James Lawton: An heir to Keane and Cantona will be high on Ferguson's birthday wishlist

Ferguson looks with growing concern for a player to share the burden on Wayne Rooney
Click to follow
The Independent Football

There can be no doubt about quite what sits at the top of Sir Alex Ferguson's wish list as he prepares for his 68th birthday tomorrow. He will certainly not, we can be sure, be placated by a consignment of the finest claret – or even a plump little voodoo doll dressed in the uniform of one of his least favourite referees.

What the old warrior wants more than anything else, we have to believe, is the kind of player around whom he has built so much of his football might.

He wants a Keane or a Cantona or a Ronaldo, imperfect characters all of them but each one imbued with the quality that makes a team believe in its ability to transform any situation, however unpromising.

Ferguson's problem is scarcely unique at the top of the Premier League, as the most recent action, and the softening odds on Chelsea running away with the title, confirm.

Chelsea lack confidence, says Carlo Ancelotti, and the reason is evident enough. For some time their most influential players, and most notably Frank Lampard, have suggested that, contrary to earlier impressions, they are not operating from some limitless reservoir of energy and ambition.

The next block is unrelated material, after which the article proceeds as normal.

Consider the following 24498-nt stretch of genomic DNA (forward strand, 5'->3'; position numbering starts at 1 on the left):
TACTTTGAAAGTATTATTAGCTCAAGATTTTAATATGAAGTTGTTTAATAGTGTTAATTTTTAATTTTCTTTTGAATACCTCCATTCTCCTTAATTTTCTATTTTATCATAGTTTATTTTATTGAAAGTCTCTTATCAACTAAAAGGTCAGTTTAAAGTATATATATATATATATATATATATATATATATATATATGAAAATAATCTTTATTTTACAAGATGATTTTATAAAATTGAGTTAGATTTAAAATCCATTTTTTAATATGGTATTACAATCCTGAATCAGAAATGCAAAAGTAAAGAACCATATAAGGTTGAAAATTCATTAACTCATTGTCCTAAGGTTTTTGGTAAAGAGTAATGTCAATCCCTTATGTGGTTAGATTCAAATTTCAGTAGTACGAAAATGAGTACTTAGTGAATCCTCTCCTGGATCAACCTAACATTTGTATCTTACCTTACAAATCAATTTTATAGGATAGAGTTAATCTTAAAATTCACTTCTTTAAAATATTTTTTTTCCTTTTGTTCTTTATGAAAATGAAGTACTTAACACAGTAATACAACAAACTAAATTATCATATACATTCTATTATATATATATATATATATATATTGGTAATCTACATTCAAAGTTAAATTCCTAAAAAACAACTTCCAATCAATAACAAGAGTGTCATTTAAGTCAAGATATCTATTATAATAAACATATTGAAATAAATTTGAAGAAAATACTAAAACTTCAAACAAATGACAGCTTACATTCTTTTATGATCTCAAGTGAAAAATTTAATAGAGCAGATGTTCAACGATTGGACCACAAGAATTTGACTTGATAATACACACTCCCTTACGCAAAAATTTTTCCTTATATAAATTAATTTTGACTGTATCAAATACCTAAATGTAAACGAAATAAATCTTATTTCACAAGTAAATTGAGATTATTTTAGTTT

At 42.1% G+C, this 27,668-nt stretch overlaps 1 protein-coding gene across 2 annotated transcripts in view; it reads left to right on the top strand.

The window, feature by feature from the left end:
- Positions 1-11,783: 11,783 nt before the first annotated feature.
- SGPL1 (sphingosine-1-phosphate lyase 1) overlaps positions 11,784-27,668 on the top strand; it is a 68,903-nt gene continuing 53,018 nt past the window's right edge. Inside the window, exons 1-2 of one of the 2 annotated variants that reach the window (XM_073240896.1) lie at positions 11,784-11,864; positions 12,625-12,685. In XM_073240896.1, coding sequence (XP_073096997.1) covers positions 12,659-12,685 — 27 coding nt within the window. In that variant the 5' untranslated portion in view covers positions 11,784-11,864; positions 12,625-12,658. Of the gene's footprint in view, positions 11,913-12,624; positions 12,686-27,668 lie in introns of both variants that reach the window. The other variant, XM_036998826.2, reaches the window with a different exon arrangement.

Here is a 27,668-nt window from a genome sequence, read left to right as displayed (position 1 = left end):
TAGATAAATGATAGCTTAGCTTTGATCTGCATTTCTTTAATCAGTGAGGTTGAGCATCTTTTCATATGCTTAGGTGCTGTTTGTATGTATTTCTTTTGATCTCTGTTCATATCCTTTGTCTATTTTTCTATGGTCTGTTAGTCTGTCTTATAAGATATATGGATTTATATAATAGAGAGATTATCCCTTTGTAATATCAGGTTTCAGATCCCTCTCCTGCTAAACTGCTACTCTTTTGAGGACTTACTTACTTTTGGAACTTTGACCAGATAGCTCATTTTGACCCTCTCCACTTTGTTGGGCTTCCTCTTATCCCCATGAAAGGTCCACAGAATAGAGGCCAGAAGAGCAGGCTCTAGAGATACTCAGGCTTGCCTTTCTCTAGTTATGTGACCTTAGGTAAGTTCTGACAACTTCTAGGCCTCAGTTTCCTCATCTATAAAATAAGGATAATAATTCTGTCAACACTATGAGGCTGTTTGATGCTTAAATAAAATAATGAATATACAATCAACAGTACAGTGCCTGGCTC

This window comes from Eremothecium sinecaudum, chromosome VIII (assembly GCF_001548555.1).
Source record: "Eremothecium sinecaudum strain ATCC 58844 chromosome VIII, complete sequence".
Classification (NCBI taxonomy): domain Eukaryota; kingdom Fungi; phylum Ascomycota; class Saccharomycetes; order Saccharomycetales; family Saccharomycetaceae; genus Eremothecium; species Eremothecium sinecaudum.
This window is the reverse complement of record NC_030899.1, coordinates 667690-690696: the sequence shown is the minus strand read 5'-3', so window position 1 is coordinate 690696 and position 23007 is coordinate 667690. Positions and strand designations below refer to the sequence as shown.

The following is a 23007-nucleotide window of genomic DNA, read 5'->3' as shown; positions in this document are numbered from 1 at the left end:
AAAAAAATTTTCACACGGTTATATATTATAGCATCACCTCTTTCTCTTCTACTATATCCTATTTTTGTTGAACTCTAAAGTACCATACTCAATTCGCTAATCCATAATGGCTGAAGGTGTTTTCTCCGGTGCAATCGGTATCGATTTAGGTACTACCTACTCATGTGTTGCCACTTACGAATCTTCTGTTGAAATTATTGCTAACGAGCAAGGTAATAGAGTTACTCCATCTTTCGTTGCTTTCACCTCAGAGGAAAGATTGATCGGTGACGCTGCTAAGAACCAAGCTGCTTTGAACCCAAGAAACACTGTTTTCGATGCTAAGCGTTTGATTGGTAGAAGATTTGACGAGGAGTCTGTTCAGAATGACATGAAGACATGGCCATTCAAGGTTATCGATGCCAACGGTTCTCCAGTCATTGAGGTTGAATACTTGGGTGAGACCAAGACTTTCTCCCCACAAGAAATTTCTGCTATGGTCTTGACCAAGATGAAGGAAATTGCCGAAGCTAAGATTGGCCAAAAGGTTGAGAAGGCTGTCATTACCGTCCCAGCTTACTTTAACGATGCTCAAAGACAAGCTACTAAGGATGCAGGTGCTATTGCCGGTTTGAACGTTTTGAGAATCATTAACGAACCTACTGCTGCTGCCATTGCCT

Indeed, the more you look at the title race the more you have to wonder from where will come the most decisive thrust, the most enduring influence.

Where, for example, would the improved possibilities of Arsenal, who have shortened to 7-2 against Chelsea's 4-5 and United's 9-4 in a three-horse race, have been on Sunday without the brief but deadly intervention of the injury-plagued Cesc Fabregas? They would still be flashing intermittently out in the ether of mere hope.

However, it is surely at Old Trafford where the deficit in that old force of charismatic presence at the heart of the team is most apparent.

Yes, we know Ryan Giggs remains a miracle of perseverance and character and residual skill but it is a well Ferguson knows he can go to only so often.

Paul Scholes can defy the years, brilliantly, from time to time, but increasingly this is a gift rather than a certainty. It means that the burden on such as Michael Carrick, Darren Fletcher and Anderson increases by the match. Nani? Plainly he is not what his speed and his skill once might have suggested and Ferguson has made this official.

Where does it leave the most successful manager in the history of English football?

It has him facing, at an age when the fire had long dwindled in the men from whom he drew his greatest inspiration – Busby, Stein, Shankly – the need to restate, perhaps for one last time, his singular ability to reanimate a champion team.